The recognition of an inherited component to breast cancer has led to an increase in demand for information, reassurance, and genetic testing, which resulted in the creation of genetic clinics for familial cancer. Cancer genetic services can involve extended counselling, specialist screening and genetic testing for mutations. Risk assessment is the first step in the process of providing information and support to patients and their families about their risk of inheriting cancer. Information on evidence-based methods of delivering cancer genetic risk-assessment services is, however, sparse. For this review a systematic search, review, and assessment of the literature on the delivery of cancer genetic risk-assessment services for individuals concerned with familial breast cancer was undertaken.
This review included eight trials (10 papers) which covered the process of risk assessment for familial breast cancer. These focused on the psychosocial impact on patients, as well as other outcomes and aspects of service delivery, and provided data on 1973 participants. Due to the limited number of trials, this review found insufficient evidence to make any firm conclusions about the best way to deliver risk-assessment services for individuals concerned about a family history of breast cancer. All eight included studies did, however, demonstrate improvements in psychological well-being and a decrease in the levels of cancer worry as a result of the risk-assessment service. Although limited, the findings of this review suggest that cancer genetic risk-assessment services can help to reduce distress, improve the accuracy of the individual's perceived risk of breast cancer, and increase knowledge about breast cancer and genetics. Existing evidence suggests that such services do not cause patients any harm and, in the short-term, can have a positive effect by helping to ease distress and decrease cancer worry. From this review, it does not appear that the health professional delivering the risk assessment has a significant impact on these outcomes.
This review found favourable outcomes for patients after risk assessment for familial breast cancer. However, there were too few papers to make any significant conclusions about how best to deliver cancer genetic risk-assessment services. Further research is needed assessing the best means of delivering cancer risk assessment, by different health professionals, in different ways and in alternative locations.
The recognition of an inherited component to breast cancer has led to an increase in demand for information, reassurance, and genetic testing, which has resulted in the creation of genetic clinics for familial cancer. The first step for patients referred to a cancer genetic clinic is a risk assessment.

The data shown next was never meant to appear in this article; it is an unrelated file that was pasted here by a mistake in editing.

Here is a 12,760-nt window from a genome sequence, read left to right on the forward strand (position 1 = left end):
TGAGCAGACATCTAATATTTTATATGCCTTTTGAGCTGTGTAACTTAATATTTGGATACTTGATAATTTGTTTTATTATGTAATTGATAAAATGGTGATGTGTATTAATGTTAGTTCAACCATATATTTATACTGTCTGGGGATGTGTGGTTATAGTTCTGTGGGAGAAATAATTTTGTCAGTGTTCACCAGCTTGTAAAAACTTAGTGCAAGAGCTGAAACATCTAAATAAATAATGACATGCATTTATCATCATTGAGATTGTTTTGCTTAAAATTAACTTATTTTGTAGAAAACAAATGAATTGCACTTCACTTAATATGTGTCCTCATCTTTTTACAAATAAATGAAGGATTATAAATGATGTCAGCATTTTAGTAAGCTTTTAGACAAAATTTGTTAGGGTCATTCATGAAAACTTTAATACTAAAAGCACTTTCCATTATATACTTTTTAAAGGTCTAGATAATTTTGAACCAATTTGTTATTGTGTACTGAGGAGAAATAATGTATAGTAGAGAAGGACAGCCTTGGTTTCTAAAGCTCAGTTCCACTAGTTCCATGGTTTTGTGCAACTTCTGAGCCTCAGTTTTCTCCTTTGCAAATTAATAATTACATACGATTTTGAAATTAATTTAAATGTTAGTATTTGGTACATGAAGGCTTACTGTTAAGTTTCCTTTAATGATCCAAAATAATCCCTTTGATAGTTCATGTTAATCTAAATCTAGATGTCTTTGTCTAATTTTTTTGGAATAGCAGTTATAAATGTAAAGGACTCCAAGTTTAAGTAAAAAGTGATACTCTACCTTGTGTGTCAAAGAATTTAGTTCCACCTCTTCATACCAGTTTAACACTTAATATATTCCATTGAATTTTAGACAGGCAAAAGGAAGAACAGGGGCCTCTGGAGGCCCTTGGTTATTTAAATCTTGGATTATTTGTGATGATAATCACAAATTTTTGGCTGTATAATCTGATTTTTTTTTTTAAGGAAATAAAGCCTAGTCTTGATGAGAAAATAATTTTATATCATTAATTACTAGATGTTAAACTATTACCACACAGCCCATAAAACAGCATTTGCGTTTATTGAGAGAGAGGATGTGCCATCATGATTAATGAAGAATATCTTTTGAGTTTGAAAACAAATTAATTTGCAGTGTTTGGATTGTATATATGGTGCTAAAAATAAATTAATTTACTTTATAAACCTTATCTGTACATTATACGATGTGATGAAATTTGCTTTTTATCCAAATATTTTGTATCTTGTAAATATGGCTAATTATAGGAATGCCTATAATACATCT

To evaluate the impact of cancer genetic risk-assessment services on patients at risk of familial breast cancer.
The specialised register maintained by the Cochrane Breast Cancer Group was searched on 16th February 2005. We also searched MEDLINE, EMBASE, CINAHL, PsycLIT, CENTRAL, DARE, ASSIA, Web of Science, SIGLE and LILACS. The original searches covered the period 1985 to February 2005. We also handsearched relevant journals. For this review update the search was repeated through to April 2011.
We considered trials looking at interventions for cancer genetic risk-assessment services for familial breast cancer for inclusion. Trials assessed outcomes such as understanding of risk, satisfaction and psychological well-being. We excluded studies if they concerned cancers other than breast cancer or if participants were not at risk of inherited breast cancer. We also excluded trials concerning the provision of general cancer genetic information or education as this review was concerned with the delivery of genetic risk assessment. Participants could be individuals of any age or gender, with or without a known BRCA mutation, but without a previous history of breast cancer or any other serious illness.
Two review authors independently assessed trial quality and extracted data. Additional information was sought from investigators as necessary. Due to the heterogeneity of both the interventions and outcomes, we reported data descriptively.
In this review update, we included five new trials, bringing the total number of included studies to eight. The included trials (pertaining to 10 papers), provided data on 1973 participants and assessed the impact of cancer genetic risk assessment on outcomes including perceived risk of inherited cancer, and psychological distress. This review suggests that cancer genetic risk-assessment services help to reduce distress, improve the accuracy of the perceived risk of breast cancer, and increase knowledge about breast cancer and genetics. The health professional delivering the risk assessment does not appear to have a significant impact on these outcomes.